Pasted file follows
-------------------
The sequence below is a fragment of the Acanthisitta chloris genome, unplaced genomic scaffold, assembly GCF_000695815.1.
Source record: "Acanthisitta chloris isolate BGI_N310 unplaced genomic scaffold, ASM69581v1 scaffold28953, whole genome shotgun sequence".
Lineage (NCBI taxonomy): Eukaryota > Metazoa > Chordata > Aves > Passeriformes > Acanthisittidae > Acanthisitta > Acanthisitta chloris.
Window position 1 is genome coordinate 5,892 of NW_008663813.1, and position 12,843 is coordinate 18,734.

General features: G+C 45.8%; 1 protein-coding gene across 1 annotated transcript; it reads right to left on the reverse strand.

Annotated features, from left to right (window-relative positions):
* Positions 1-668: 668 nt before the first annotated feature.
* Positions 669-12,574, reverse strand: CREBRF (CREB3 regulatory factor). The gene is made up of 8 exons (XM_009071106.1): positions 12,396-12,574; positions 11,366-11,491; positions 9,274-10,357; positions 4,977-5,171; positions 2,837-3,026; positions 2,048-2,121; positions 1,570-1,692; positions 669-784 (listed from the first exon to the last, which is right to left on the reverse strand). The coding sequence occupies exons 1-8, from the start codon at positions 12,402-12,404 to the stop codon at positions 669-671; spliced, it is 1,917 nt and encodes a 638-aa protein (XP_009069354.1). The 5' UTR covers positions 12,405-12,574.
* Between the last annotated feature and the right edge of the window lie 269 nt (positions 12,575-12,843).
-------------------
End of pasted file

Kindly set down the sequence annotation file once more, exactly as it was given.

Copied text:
The sequence below is a fragment of the Acanthisitta chloris genome, unplaced genomic scaffold, assembly GCF_000695815.1.
Source record: "Acanthisitta chloris isolate BGI_N310 unplaced genomic scaffold, ASM69581v1 scaffold28953, whole genome shotgun sequence".
Lineage (NCBI taxonomy): Eukaryota > Metazoa > Chordata > Aves > Passeriformes > Acanthisittidae > Acanthisitta > Acanthisitta chloris.
Window position 1 is genome coordinate 5,892 of NW_008663813.1, and position 12,843 is coordinate 18,734.

General features: G+C 45.8%; 1 protein-coding gene across 1 annotated transcript; it reads right to left on the reverse strand.

Annotated features, from left to right (window-relative positions):
* Positions 1-668: 668 nt before the first annotated feature.
* Positions 669-12,574, reverse strand: CREBRF (CREB3 regulatory factor). The gene is made up of 8 exons (XM_009071106.1): positions 12,396-12,574; positions 11,366-11,491; positions 9,274-10,357; positions 4,977-5,171; positions 2,837-3,026; positions 2,048-2,121; positions 1,570-1,692; positions 669-784 (listed from the first exon to the last, which is right to left on the reverse strand). The coding sequence occupies exons 1-8, from the start codon at positions 12,402-12,404 to the stop codon at positions 669-671; spliced, it is 1,917 nt and encodes a 638-aa protein (XP_009069354.1). The 5' UTR covers positions 12,405-12,574.
* Between the last annotated feature and the right edge of the window lie 269 nt (positions 12,575-12,843).